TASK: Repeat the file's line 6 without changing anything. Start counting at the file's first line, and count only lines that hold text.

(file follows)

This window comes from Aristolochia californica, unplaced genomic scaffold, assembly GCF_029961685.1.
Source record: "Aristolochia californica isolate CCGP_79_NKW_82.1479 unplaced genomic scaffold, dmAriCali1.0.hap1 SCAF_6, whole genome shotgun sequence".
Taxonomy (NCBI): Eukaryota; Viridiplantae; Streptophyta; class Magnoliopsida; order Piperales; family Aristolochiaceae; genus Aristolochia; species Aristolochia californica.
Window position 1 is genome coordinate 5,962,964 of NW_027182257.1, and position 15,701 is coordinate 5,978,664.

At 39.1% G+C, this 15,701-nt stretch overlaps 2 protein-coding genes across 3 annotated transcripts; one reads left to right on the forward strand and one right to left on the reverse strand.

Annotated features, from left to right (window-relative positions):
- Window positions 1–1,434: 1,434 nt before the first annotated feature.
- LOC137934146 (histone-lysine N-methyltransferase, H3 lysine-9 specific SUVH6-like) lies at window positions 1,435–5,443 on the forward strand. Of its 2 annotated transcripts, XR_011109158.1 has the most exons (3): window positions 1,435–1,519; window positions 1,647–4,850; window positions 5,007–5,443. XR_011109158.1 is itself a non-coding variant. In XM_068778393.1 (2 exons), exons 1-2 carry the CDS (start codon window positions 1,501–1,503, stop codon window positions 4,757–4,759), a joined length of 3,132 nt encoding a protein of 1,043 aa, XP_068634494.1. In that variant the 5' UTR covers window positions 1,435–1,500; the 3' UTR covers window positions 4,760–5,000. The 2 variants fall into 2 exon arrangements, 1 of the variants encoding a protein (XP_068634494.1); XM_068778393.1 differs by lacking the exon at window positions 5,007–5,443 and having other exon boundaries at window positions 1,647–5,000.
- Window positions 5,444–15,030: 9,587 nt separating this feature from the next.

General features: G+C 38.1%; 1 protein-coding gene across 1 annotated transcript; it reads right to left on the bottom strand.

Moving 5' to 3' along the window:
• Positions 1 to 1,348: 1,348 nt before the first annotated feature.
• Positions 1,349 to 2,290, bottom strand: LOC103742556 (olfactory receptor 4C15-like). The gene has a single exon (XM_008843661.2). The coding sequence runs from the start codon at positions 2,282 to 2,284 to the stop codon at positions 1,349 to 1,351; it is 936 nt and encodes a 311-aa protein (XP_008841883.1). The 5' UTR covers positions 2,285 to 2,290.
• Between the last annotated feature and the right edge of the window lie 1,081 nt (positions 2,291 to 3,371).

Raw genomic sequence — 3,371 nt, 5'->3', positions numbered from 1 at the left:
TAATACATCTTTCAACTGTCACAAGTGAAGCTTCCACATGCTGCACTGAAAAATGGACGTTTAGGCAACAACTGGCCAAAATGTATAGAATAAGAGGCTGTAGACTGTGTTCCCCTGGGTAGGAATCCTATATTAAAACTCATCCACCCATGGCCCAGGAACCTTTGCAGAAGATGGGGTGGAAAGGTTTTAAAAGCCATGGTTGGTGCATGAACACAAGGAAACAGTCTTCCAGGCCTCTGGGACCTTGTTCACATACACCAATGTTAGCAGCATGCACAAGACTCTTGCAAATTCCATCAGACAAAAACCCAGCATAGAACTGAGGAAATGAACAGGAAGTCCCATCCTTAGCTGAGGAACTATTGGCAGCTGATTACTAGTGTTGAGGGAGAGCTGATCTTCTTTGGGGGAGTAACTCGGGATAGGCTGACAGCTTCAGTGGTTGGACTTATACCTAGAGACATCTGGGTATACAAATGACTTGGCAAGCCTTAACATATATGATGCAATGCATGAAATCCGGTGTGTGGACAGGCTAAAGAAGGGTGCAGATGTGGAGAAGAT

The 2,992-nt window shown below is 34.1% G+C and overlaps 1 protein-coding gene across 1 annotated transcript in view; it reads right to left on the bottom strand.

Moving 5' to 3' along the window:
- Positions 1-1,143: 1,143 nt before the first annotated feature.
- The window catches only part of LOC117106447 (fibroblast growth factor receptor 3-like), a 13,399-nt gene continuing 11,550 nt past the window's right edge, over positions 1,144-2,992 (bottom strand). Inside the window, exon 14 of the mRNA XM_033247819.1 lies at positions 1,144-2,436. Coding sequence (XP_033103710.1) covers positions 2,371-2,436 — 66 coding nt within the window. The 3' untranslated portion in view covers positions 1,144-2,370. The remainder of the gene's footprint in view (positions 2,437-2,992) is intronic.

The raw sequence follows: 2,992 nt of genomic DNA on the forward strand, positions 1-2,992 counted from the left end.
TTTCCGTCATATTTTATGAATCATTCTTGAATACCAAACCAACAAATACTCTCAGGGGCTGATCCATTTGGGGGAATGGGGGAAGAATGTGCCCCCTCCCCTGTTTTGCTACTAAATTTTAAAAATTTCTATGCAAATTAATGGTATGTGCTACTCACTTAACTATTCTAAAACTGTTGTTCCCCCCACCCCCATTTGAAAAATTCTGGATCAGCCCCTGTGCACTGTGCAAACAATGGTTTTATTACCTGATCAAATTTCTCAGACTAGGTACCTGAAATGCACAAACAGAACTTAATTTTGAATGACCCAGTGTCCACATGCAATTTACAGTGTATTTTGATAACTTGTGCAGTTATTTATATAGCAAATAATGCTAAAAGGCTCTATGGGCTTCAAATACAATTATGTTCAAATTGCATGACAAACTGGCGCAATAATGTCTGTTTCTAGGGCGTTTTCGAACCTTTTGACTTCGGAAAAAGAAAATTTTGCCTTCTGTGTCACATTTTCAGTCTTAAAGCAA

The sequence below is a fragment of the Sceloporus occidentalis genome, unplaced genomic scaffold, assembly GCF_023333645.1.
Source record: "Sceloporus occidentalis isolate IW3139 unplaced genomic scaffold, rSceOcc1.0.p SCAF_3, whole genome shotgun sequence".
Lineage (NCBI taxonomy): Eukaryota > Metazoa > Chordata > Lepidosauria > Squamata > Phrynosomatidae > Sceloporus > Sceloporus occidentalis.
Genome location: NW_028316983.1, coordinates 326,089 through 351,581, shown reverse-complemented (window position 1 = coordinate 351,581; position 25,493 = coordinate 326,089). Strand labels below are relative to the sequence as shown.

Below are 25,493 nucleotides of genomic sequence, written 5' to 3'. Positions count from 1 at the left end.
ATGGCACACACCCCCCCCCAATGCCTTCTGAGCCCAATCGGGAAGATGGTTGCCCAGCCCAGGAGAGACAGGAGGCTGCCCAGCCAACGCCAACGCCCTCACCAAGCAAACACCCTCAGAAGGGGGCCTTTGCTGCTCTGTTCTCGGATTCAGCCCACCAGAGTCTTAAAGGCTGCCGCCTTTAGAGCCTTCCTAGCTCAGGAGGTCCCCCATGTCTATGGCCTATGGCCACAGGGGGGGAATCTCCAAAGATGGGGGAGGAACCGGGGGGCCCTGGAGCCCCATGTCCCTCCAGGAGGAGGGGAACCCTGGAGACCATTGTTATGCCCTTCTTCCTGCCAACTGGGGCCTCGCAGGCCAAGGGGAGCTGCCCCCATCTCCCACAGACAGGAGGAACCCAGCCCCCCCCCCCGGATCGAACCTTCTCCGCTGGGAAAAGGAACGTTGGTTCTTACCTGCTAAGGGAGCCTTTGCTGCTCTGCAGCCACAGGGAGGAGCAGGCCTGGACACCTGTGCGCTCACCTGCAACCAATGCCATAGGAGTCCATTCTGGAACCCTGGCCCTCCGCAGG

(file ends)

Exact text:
Annotated features, from left to right (window-relative positions):